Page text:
Law to Protect Religious Structures on Government Property Now In Effect in India’s Karnataka
19:04 GMT 25.10.2021 (Updated: 20:37 GMT 19.10.2022)
Days after a video of a temple in the Nanjangud area of India’s state of Karnataka went viral a couple of months ago, the state government introduced the Karnataka Religious Structures (Protection) Bill.
A law to prevent the demolition of religious structures on government property has come into effect in Indian state of Karnataka
The Karnataka Religious Structures (Protection) Act was recently passed by the Karnataka Assembly and has now been published in the Karnataka Gazette following the assent of Governor Thaawarchand Gehlot.
The new law states, "Notwithstanding anything contained in any law for the time being in force or any judgment, decree or order of any court, tribunal or authority from the date of commencement of this Act, subject to the provisions of this Act, or the rules made there under the government shall protect the religious structures existing on the date of commencement of this Act, in such manner subject to such conditions as may be prescribed: Provided that no protection shall be done, if any case relating to their removal is pending in any court of law and in such other circumstances as may be prescribed".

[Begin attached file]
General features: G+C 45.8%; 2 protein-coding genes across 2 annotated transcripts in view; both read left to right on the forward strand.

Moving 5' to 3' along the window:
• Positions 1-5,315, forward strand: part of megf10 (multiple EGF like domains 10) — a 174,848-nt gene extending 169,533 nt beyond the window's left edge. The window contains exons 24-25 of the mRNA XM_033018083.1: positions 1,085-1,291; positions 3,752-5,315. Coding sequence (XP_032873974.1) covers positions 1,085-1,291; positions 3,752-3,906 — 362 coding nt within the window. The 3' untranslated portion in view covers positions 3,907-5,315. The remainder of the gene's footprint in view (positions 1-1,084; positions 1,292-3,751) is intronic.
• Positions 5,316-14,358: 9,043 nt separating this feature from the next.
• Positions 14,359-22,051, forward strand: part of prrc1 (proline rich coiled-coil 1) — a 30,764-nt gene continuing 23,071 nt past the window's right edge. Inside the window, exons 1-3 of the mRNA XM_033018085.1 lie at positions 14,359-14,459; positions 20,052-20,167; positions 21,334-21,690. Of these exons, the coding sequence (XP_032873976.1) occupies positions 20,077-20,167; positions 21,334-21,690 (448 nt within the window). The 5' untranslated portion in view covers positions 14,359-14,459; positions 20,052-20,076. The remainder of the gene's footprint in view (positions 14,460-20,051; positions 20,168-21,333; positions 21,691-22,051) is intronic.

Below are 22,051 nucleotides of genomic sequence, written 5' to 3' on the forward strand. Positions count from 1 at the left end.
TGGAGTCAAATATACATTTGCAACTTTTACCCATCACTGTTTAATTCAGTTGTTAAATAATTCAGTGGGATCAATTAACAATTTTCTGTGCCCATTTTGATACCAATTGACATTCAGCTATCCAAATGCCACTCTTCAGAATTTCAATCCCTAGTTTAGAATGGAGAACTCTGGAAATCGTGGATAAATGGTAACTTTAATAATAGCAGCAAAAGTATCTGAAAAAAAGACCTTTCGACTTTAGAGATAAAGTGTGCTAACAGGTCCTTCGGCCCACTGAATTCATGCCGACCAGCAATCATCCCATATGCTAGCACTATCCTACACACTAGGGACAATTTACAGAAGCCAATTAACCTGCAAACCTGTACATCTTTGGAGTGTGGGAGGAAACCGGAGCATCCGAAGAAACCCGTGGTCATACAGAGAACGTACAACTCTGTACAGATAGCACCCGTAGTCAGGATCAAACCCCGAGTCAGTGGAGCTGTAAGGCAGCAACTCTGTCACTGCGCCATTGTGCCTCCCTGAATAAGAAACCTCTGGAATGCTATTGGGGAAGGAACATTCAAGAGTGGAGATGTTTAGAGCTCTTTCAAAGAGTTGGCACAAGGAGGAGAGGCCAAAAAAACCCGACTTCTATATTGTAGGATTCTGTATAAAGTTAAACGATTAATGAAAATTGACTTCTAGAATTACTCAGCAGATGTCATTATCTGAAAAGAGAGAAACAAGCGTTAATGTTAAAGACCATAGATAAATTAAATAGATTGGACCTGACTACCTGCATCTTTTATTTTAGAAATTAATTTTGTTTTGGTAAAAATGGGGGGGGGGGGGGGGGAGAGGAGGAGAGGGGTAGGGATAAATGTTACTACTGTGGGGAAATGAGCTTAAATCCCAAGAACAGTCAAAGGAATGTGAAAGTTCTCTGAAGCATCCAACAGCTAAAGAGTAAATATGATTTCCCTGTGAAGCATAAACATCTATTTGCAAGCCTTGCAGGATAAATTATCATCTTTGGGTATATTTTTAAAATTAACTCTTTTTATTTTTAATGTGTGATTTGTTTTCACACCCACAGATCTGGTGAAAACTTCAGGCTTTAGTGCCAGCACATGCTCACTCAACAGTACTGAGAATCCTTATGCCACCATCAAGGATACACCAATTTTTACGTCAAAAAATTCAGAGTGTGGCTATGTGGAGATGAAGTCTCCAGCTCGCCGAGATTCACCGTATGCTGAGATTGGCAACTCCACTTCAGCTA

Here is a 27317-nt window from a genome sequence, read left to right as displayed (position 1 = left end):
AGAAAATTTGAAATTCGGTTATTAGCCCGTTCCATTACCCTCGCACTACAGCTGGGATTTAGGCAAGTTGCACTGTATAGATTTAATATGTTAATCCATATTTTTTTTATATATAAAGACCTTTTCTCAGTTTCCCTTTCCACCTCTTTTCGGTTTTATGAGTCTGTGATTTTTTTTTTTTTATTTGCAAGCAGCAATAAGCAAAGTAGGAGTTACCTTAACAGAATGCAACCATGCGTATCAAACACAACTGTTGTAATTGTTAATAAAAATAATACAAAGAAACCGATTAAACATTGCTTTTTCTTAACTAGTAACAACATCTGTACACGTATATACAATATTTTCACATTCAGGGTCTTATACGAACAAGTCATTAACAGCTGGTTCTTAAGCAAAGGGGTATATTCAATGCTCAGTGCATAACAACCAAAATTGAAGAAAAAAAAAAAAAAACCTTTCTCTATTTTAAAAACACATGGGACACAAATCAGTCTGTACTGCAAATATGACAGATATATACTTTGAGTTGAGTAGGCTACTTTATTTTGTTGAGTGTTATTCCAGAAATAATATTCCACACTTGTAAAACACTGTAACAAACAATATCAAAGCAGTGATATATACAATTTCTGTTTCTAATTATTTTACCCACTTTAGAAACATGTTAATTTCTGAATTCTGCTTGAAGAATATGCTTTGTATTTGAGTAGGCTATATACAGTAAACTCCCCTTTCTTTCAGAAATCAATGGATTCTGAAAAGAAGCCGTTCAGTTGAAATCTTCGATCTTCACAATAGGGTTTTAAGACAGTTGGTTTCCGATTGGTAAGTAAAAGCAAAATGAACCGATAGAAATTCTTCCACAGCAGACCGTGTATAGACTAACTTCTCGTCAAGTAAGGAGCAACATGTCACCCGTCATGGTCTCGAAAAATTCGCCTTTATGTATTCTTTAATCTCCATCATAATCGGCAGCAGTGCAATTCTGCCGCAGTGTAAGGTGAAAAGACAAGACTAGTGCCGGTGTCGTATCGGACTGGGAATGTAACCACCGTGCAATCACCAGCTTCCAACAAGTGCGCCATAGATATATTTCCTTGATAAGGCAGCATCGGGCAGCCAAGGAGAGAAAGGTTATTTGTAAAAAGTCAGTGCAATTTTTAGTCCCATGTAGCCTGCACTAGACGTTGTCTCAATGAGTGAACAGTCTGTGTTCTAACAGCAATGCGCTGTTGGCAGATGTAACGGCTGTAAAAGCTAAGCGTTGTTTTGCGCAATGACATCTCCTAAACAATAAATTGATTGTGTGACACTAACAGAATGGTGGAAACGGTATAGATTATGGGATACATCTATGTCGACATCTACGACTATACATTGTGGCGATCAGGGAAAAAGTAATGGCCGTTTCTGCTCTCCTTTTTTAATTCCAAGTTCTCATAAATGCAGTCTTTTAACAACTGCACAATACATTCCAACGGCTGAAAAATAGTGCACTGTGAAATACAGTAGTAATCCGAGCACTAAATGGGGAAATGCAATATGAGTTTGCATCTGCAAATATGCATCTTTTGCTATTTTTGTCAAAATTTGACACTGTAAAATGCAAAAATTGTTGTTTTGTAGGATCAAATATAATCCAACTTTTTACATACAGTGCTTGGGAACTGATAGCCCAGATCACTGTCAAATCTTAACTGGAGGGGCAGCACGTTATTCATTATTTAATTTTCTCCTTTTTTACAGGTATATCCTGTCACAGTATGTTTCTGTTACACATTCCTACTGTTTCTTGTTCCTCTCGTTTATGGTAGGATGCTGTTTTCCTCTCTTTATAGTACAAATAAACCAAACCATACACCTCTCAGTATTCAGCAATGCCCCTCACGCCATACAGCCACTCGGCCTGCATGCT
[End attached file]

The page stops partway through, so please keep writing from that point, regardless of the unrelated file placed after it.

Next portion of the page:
The act bars the construction of any religious structures in public places by the government or local authorities without proper permission in future.
It added that the district administration may allow religious activity in such protected structures, subject to custom, law, usage, and any other conditions as may be laid down by the state government from time to time.
The law also gives protection to the state government as well as its officers or employees with the provision that no legal proceeding should lie against them for anything which is done or intended to be done under this act or rules made thereunder.
There was a huge political furore over the demolition of a temple in the Mysuru
region of India’s southern state on 10 September. The demolition was carried out by some district officials as part of a drive against illegal construction. The incident triggered a war of words between members of the governing BJP
and the opposition Congress in the region.
This forced the state government to pass the Karnataka Religious Structures (Protection) Bill, 2021 on 21 September amid criticism from the Congress party that the BJP, which had demolished the Mysuru temple 10 days prior, was trying to shield itself from the anger of Hindu groups by passing the law to protect religious structures identified previously as illegal.